The world of football has been divided by potential proposals to change a selection of the game’s rules in a bid to make football more attractive.
The International Football Association Board (IFAB), which is the independent body that determines the laws of football, has published a strategy document called ‘Play Fair’ that proposes some 18- rule tweaks to the existing rulebook.
IFAB said some of the proposals could be implemented immediately and require no law changes, while some are “ready for testing/experiments” and some are “for discussion”.
One such proposed change would be to reduce halves from 45 minutes to 30, with the clock stopped when the ball is out of play to reduce time-wasting. Another idea up for discussion is that of a player being allowed to pass to themselves at a free-kick, corner and goalkick.
Another one proposes for a stadium clock which stops and starts along with the referee’s watch, and allowing a goalkick to be taken even if the ball is moving.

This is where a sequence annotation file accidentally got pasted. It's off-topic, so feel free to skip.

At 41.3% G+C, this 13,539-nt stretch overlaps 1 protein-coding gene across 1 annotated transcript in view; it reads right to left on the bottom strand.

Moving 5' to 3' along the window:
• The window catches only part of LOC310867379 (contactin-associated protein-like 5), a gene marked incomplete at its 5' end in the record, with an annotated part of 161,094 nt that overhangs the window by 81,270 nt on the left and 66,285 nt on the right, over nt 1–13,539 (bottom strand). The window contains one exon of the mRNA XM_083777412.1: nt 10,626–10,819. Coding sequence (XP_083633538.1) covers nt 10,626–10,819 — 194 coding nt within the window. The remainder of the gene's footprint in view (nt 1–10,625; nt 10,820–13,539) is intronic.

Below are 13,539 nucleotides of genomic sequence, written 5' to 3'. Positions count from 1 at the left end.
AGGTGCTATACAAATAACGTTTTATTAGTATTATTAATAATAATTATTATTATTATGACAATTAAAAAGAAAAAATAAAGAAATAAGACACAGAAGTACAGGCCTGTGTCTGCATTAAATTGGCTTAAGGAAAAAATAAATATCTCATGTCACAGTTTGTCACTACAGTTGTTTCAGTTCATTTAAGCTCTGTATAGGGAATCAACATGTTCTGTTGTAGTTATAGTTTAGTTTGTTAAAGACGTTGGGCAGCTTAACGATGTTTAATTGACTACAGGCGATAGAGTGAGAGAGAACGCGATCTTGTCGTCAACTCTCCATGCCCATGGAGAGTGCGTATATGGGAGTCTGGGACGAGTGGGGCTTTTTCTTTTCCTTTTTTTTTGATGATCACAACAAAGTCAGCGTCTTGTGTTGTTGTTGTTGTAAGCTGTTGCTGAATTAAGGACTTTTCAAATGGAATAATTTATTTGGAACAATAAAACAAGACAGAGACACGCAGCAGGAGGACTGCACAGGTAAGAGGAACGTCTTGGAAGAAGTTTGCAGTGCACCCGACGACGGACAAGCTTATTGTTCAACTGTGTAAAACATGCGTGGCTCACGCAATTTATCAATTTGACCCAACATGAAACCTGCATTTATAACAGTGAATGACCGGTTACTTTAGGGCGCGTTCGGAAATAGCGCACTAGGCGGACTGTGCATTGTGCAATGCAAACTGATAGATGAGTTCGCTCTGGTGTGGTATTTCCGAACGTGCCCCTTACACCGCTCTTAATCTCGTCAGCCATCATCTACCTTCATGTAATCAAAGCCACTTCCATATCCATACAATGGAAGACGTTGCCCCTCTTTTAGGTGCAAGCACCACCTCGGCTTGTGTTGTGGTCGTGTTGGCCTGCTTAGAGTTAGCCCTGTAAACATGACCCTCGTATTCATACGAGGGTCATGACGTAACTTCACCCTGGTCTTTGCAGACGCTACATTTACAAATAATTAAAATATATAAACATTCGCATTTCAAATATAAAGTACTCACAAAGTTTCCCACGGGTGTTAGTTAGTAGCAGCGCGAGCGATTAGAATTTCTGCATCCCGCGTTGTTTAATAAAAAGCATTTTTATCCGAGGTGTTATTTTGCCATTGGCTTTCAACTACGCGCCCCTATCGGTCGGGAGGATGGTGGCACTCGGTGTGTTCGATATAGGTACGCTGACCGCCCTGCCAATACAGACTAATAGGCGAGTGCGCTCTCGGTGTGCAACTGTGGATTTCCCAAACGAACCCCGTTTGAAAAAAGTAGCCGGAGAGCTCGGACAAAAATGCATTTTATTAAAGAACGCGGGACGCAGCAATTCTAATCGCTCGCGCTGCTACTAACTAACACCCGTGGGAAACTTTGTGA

Others include referees blowing for half-time or full-time only when the ball goes out of play, and no rebounds after a penalty kick.
Half-time and full-time whistles will only be blown when the ball goes out of play; this is already happening in rugby.
Another proposal already being tested is a change to the order of penalty kicks in shootouts, known as the ABBA sequence. Instead of teams taking alternate penalties, the new system involves team A taking the first kick, then team B taking two, then team A taking two.
There’ll be harsher punishments for players who mob officials. This is a good, solid idea that allow referees to dish out yellow cards for those players who gang up on them protesting decisions…only the captain will be allowed to talk to the referee.
When a goalkeeper handles a backpass, they will concede a penalty. So that means death to the indirect freekick. The proposal also seeks to make it mandatory for coaches of opposing teams to have pre-match handshakes. And if a ball is handled near the goal line, a penalty goal will be awarded.
All these and more, will be discussed over the next few months, before the 2018 IFAB annual general meeting in March, which will decide which proposals should be trialled in competitive matches.
None all of the proposals are certain to become part of the Laws of the Game – each change requires a two-thirds majority between the board’s members of England, Scotland, Wales, Northern Ireland and the block vote of FIFA.Follow @Muisyo_